1. Calculate the average price over a specific period of time e.g. 14 days.
2. Calculate the day’s deviation by subtracting the average price from the daily closing price.
3. Square each day’s deviation (i.e. multiply the day’s deviation by itself)
4. Divide the result of the above step by the number of days in the time period (i.e. 14 days in this example).
5. Find the square root of the above number to get the standard deviation.

## 10. Ichimoku cloud indicator

The Ichimoku cloud is… a trading indicator that estimates price momentum which, in turn, allows you to identify possible support and resistance levels.

### Explanation

An Ichimoku Cloud uses five lines on a price chart. These lines show price data over varying lengths of time. The aim is to find points where these lines intersect or move above/below each other. These can highlight possible momentum shifts i.e. they can show support for a trend or show that the market is resisting a trend.

### Indicators are just an indication of what could happen

Indicators in trading are a great way to analyse financial markets and get an idea of how prices are trending. However, they’re not infallible nor do they provide definite answers on how an asset’s price will move in the future. That’s why they’re called indicators. They all use systems and formulas to suggest which way things might be moving. They can’t determine whether prices are going to increase/decrease or whether you should buy/sell.

Trading carries a certain amount of risk. There are many unknown variables, and the market is hard to predict. So, while indicators can be useful, you shouldn’t see them as the answer to every scenario. You should use indicators alongside news and updates, market research and your own insights.

You can access both of our platforms from a single Saxo account.
Disclaimer

Saxo Capital Markets (Australia) Limited prepares and distributes information/research produced within the Saxo Bank Group for informational purposes only. In addition to the disclaimer below, if any general advice is provided, such advice does not take into account your individual objectives, financial situation or needs. You should consider the appropriateness of trading any financial instrument as trading can result in losses that exceed your initial investment. Please refer to our Analysis Disclaimer, and our Financial Services Guide and Product Disclosure Statement. All legal documentation and disclaimers can be found at https://www.home.saxo/en-au/legal/.

The Saxo Bank Group entities each provide execution-only service. Access and use of Saxo News & Research and any Saxo Bank Group website are subject to (i) the Terms of Use; (ii) the full Disclaimer; and (iii) the Risk Warning in addition (where relevant) to the terms governing the use of the website of a member of the Saxo Bank Group.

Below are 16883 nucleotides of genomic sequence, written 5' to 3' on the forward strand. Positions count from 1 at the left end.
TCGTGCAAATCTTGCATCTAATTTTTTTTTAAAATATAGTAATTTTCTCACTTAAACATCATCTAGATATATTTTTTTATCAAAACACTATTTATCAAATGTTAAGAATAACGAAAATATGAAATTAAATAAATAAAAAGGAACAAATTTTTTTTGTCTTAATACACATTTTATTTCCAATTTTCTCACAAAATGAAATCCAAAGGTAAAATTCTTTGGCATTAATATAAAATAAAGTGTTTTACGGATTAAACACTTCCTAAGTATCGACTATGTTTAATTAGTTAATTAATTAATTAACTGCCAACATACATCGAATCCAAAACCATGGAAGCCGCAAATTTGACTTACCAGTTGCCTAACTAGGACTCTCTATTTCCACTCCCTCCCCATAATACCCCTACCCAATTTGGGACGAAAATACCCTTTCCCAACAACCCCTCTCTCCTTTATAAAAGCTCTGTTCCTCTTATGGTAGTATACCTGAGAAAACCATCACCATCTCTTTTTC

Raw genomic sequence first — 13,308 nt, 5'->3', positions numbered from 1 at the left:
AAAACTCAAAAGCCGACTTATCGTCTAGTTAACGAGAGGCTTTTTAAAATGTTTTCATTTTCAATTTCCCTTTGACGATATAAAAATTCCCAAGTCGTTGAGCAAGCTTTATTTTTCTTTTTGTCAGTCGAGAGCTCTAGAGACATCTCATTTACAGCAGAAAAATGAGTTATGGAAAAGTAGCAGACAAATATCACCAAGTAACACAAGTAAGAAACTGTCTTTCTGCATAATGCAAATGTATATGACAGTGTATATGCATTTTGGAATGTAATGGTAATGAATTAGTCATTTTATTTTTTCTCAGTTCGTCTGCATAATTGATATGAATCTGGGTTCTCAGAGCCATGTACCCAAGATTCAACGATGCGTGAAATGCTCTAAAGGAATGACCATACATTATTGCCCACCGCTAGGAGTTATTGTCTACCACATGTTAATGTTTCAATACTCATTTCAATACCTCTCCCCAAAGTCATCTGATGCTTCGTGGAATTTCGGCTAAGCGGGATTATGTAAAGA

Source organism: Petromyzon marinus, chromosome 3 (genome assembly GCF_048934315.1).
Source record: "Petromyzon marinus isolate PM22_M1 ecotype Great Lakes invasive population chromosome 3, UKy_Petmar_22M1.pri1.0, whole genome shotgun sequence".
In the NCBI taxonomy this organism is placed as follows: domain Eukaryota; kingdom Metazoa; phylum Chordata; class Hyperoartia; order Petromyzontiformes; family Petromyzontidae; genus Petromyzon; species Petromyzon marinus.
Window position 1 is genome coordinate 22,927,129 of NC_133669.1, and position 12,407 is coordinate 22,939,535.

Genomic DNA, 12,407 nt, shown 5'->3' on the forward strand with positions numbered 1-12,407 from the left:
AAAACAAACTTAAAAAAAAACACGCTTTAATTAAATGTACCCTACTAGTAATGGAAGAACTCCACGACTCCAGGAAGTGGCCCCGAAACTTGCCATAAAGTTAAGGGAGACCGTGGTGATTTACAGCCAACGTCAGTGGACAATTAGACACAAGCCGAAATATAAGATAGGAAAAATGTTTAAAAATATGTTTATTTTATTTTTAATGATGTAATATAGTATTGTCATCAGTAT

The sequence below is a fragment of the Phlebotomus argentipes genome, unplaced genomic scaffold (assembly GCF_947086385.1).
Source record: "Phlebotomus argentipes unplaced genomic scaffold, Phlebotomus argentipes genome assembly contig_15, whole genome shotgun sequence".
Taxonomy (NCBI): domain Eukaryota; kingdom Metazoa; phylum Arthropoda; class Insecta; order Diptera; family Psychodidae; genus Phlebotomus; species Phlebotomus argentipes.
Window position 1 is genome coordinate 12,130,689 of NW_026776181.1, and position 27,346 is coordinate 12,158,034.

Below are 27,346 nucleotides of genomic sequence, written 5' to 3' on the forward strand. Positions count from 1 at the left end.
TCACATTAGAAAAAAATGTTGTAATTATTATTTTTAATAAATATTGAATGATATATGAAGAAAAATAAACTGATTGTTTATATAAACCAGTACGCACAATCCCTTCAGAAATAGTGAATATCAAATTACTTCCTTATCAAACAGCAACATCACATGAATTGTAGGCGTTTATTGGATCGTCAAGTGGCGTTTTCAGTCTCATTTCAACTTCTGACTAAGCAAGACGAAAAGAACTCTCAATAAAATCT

Saxo News & Research is provided for informational purposes, does not contain (and should not be construed as containing) financial, investment, tax or trading advice or advice of any sort offered, recommended or endorsed by Saxo Bank Group and should not be construed as a record of our trading prices, or as an offer, incentive or solicitation for the subscription, sale or purchase in any financial instrument. No representation or warranty is given as to the accuracy or completeness of this information. All trading or investments you make must be pursuant to your own unprompted and informed self-directed decision. No Saxo Bank Group entity shall be liable for any losses that you may sustain as a result of any investment decision made in reliance on information on Saxo News & Research.

To the extent that any content is construed as investment research, such content was not intended to and has not been prepared in accordance with legal requirements designed to promote the independence of investment research and as such, would be considered as a marketing communication.

None of the information contained here constitutes an offer to purchase or sell a financial instrument, or to make any investments.Saxo Capital Markets does not take into account your personal investment objectives or financial situation and makes no representation and assumes no liability as to the accuracy or completeness of the information nor for any loss arising from any investment made in reliance of this presentation. Any opinions made are subject to change and may be personal to the author. These may not necessarily reflect the opinion of Saxo Capital Markets or its affiliates.

Please read our disclaimers:
- Full Disclaimer (https://www.home.saxo/en-au/legal/disclaimer/saxo-disclaimer)
- Analysis Disclaimer (https://www.home.saxo/en-au/legal/analysis-disclaimer/saxo-analysis-disclaimer)
- Notification on Non-Independent Investment Research (https://www.home.saxo/legal/niird/notification)